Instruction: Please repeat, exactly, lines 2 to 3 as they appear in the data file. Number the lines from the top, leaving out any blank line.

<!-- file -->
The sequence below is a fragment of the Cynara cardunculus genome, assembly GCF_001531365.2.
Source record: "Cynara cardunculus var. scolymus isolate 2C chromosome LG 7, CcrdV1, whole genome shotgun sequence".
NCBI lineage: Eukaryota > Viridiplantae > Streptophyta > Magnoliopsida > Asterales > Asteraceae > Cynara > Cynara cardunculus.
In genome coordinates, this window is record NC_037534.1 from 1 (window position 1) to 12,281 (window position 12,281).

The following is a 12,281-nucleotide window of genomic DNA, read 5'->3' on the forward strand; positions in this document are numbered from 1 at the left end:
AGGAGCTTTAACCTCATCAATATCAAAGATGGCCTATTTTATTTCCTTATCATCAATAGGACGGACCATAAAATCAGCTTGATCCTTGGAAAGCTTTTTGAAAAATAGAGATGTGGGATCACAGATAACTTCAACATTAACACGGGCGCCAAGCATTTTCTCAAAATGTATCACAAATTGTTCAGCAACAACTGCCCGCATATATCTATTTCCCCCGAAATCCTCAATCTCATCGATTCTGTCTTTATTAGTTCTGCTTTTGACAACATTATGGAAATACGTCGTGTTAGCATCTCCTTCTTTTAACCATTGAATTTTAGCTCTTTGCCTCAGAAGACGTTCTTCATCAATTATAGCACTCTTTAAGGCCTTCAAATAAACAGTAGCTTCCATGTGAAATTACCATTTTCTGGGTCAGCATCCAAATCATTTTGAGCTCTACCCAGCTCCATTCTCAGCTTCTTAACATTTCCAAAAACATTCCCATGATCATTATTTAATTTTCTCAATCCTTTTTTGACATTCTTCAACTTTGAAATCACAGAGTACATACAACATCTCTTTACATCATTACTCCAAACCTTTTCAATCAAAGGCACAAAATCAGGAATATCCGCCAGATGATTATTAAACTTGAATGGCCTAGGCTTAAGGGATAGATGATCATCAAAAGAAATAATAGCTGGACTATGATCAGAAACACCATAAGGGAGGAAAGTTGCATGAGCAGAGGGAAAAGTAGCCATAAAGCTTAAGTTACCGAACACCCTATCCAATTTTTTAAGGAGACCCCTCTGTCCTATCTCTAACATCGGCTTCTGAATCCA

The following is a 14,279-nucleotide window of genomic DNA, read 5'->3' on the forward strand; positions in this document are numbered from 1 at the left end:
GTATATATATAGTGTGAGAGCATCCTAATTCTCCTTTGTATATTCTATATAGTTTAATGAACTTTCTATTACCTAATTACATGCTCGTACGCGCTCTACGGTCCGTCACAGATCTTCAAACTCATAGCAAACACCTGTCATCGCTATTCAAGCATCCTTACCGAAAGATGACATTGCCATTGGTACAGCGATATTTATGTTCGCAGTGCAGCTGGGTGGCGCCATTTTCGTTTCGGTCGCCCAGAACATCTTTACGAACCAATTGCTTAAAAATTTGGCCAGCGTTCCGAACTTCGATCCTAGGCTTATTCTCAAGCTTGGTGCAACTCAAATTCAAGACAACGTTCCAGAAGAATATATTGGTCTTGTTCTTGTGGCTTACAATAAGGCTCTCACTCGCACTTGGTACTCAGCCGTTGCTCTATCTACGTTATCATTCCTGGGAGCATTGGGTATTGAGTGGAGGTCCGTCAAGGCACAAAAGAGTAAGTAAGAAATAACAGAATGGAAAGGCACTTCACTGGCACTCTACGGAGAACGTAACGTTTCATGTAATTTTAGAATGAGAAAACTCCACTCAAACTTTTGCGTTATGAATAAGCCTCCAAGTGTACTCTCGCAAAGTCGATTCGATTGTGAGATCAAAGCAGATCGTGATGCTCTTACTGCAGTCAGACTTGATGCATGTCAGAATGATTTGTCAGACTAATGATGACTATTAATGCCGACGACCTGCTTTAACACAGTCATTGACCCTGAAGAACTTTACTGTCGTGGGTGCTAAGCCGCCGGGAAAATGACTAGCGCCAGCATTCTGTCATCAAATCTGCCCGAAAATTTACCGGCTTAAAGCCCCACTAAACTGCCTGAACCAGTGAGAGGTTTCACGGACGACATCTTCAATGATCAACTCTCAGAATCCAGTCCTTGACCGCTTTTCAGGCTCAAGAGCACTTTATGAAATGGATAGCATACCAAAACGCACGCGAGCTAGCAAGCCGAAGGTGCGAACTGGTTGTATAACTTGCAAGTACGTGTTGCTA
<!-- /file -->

Source record: "Cynara cardunculus var. scolymus isolate 2C chromosome LG 7, CcrdV1, whole genome shotgun sequence".
NCBI lineage: Eukaryota > Viridiplantae > Streptophyta > Magnoliopsida > Asterales > Asteraceae > Cynara > Cynara cardunculus.